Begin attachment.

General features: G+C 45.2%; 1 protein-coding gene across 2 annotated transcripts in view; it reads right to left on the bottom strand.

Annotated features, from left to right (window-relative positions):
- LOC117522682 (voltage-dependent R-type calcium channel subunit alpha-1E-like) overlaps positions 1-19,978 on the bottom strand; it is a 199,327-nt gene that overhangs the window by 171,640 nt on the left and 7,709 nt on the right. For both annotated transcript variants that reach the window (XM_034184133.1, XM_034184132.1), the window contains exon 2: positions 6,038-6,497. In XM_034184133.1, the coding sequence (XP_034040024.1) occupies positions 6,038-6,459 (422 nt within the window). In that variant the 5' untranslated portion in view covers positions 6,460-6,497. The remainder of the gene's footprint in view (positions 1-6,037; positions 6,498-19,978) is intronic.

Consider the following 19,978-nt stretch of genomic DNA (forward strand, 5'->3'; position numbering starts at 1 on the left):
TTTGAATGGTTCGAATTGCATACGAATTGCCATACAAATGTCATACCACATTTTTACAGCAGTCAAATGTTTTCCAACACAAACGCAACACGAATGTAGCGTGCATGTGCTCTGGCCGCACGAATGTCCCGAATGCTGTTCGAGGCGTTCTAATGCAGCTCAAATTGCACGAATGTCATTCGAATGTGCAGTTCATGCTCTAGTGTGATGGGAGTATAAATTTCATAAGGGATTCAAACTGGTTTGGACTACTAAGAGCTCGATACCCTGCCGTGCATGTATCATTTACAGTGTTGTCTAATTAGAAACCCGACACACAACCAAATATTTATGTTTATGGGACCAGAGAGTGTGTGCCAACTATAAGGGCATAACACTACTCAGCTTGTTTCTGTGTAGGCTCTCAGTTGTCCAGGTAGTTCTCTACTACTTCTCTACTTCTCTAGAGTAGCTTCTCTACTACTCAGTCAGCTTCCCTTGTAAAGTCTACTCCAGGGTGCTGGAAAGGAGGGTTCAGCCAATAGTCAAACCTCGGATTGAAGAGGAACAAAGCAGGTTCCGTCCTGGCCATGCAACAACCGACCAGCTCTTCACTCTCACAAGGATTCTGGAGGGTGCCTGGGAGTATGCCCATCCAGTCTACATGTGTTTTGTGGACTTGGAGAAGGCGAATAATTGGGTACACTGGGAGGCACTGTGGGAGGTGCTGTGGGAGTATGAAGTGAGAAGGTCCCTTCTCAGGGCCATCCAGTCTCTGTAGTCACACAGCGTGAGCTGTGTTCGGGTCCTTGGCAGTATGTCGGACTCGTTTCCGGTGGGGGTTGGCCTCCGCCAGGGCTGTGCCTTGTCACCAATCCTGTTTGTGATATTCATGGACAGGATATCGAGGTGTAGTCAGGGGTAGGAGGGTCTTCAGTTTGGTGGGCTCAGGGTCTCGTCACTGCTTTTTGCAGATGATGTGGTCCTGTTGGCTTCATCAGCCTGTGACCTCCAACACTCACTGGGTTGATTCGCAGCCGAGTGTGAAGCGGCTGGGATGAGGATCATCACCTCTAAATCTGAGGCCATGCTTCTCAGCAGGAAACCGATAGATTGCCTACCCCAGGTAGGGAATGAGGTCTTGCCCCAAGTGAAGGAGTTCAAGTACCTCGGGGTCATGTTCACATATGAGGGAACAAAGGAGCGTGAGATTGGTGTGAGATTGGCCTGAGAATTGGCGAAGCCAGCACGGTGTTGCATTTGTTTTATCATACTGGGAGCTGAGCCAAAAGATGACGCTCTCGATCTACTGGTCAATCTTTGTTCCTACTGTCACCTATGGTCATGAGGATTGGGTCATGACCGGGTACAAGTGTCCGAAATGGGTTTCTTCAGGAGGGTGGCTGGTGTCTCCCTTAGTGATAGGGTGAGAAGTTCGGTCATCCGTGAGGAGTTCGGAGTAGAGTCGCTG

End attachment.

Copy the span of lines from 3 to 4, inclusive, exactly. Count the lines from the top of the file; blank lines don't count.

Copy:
- LOC117522682 (voltage-dependent R-type calcium channel subunit alpha-1E-like) overlaps positions 1-19,978 on the bottom strand; it is a 199,327-nt gene that overhangs the window by 171,640 nt on the left and 7,709 nt on the right. For both annotated transcript variants that reach the window (XM_034184133.1, XM_034184132.1), the window contains exon 2: positions 6,038-6,497. In XM_034184133.1, the coding sequence (XP_034040024.1) occupies positions 6,038-6,459 (422 nt within the window). In that variant the 5' untranslated portion in view covers positions 6,460-6,497. The remainder of the gene's footprint in view (positions 1-6,037; positions 6,498-19,978) is intronic.

Consider the following 19,978-nt stretch of genomic DNA (forward strand, 5'->3'; position numbering starts at 1 on the left):